The music of Charly Bliss: A sugar-coated knife in the back

By Reece McCormack

Sometimes it’s what is said with a smile that hurts the most. In that sense, the songs on Charly Bliss's first two records - bright, shimmering power-pop collections tailor-made for summer days driving with the top down - are the musical equivalent of a knife in the back. Listening to frontwoman Eva Hendricks’ absurdly frank lyricism, though, (“I laughed when your dog died... Does he love me most now that his dog is toast?”), you are left with the impression that whatever she'd say behind your back is something she’d just as happily say to your face. 

And therein lies the beauty of Charly Bliss. Barely hidden behind the surface glitz of the production, slightly obscured by the catchy pop hooks, sometimes eclipsed by Hendricks’ sugar-coated prom queen vocals, is a band of palpable ferocity. While the music and lyrics are often unabashedly light-hearted, the singer’s lyrical diary can burrow deep into her own turbulent coming-of-age story, offering an intimate cocktail of anxiety and depression, self-doubt and shame, that refuses to shy from - embraces even - the thornier details. 

‘I watch her like its softcore porn', Hendricks admits on “Julia,” obsessing over her boyfriend's ex. Then there’s this slap in the face: “Am I the best? Or just the first to say yes?” Her words are as universal as they are deeply personal, rough vignettes offering a broadsheet on the caustic milieu of young America.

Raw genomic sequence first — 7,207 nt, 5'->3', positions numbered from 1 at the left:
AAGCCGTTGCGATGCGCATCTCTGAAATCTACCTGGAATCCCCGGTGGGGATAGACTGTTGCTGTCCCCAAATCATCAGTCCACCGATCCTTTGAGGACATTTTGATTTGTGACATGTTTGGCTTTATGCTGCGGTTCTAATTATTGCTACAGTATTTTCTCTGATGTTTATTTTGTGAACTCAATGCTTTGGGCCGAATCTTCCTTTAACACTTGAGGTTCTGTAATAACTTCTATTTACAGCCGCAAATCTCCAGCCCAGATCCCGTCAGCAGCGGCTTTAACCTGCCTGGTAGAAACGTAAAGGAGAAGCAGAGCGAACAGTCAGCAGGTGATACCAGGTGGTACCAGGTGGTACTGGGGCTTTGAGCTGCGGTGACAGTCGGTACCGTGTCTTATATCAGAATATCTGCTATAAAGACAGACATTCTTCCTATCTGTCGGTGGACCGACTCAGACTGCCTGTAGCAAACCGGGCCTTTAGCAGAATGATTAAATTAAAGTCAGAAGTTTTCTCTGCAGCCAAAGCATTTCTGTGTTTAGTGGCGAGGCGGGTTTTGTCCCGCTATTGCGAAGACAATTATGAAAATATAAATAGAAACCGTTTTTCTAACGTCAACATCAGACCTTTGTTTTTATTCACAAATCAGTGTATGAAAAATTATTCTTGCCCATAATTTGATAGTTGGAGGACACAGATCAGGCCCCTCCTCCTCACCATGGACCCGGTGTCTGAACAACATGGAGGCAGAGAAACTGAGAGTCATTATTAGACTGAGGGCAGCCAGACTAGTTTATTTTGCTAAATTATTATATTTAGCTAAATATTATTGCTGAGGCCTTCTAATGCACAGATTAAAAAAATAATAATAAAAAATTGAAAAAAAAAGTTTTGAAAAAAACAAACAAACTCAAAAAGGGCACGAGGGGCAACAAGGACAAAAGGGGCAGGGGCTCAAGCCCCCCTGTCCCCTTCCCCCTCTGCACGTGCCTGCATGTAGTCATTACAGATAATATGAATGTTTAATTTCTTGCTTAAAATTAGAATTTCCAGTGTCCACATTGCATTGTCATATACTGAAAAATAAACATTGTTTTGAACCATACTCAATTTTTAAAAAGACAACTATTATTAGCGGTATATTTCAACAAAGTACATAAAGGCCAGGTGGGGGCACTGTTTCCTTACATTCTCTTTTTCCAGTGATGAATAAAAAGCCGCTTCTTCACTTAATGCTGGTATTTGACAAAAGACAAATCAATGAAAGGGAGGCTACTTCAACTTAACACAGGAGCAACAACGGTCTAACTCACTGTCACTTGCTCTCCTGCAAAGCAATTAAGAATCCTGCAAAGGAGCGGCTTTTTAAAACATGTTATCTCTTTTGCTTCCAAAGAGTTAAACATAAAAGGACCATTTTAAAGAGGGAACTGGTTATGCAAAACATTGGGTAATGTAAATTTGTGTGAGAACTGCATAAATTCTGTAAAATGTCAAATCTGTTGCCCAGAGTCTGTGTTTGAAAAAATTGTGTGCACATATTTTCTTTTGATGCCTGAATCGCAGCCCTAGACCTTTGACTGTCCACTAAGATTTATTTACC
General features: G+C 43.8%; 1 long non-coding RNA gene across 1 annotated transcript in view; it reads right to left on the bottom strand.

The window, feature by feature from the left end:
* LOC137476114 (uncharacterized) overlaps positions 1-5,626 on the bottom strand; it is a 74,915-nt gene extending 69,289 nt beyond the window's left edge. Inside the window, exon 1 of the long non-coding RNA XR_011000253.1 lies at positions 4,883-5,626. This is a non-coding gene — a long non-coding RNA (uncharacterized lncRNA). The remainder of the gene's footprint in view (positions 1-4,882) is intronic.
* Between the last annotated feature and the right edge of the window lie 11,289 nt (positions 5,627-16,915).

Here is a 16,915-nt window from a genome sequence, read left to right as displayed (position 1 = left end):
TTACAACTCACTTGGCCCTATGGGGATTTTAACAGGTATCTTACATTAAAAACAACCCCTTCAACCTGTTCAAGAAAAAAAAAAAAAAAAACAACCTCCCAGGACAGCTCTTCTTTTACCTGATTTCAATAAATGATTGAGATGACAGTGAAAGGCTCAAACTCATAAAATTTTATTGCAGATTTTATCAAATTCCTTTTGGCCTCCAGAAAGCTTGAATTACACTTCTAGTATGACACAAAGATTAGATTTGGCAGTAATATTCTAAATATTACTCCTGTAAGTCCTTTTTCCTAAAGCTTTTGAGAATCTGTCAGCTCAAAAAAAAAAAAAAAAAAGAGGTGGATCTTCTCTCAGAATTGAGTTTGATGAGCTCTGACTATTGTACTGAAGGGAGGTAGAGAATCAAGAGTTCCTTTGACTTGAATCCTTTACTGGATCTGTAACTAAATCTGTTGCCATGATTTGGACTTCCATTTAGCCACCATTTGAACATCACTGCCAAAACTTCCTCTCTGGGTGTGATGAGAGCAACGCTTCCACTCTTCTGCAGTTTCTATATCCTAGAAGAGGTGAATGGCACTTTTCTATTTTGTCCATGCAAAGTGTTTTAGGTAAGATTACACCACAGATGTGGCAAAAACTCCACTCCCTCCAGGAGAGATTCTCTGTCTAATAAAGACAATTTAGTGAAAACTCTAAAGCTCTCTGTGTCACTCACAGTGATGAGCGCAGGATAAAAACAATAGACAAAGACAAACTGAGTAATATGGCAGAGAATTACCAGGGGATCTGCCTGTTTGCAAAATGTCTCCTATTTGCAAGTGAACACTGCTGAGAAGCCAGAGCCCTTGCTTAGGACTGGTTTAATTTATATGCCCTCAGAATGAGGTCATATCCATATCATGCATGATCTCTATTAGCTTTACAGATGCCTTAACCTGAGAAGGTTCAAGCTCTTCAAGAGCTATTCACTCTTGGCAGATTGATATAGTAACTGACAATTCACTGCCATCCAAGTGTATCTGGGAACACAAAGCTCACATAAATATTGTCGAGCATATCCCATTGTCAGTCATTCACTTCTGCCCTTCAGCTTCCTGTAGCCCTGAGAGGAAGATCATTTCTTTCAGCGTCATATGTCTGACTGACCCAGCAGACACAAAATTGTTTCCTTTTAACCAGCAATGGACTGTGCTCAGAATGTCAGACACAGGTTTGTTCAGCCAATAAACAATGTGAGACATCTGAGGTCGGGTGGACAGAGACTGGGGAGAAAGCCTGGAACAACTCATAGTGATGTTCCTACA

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Charly Bliss are acutely aware of the delicate balance belying their sweet-and-sour formula: having originally recorded a grungy iteration of debut Guppy in 2015, the band decided to shelve it until they perfected that winning-recipe (1 cup guitar, 1 cup musical theatre, 2 cups sugar). Guppy was met with rave reviews when it finally arrived in 2017, ending up on year-end best-of lists from Pitchfork to Newsweek. Since then, the quartet - rounded out by lead guitarist Spencer Fox (almost too perfectly on-brand, he’s Dash from Pixar's Incredibles), bassist Dan Shure and Hendricks’ drummer brother Sam - has toured extensively, bringing their energetic live show across America and Europe.
 

The group’s 2019 sophomore effort, Young Enough, adds a rich, ‘80s-esque sheen to their repertoire, introducing twinkling synths to the mix. Eschewing the punkish brevity of Guppy, the follow-up still manages to hold the pace, bounding through with infinite energy and demonstrating that maturation need not sacrifice spirit. When they do slam the brakes during the title track ("We're young enough / To believe it should hurt this much"), it not only sees the band's essence become crystallized, but births their first bona fide anthem. “Young Enough” is a stadium-ready manifesto, complete with pounding kick-drum, fuzzy guitar and Hendricks’ most impassioned vocal performance to date, building to a crescendo that demands the catharsis of a live audience. 

Catharsis is something that can be found all across Young Enough, as Charly Bliss rework pain into expressions of joy and sink their melodic hooks even deeper than before. The temptation to allow its songs to wrap you up, to envelop you like a warm hug, is stronger than ever. But be careful, those synthesizers are laser sharp - and they’ll cut you.

The Charly Bliss Bandbox features our debut exclusive pressing, Guppy on pink vinyl (limited to 300 copies), plus a full-color, 16-page zine featuring an oral history and track-by-track breakdowns of Guppy and Young Enough by all four band members.


Reece McCormack is a writer based in Gloucestershire, England. His fiction has recently appeared in recent editions of Carve and New England Review.

 

Photos: Ebru Yildiz, Ben Stas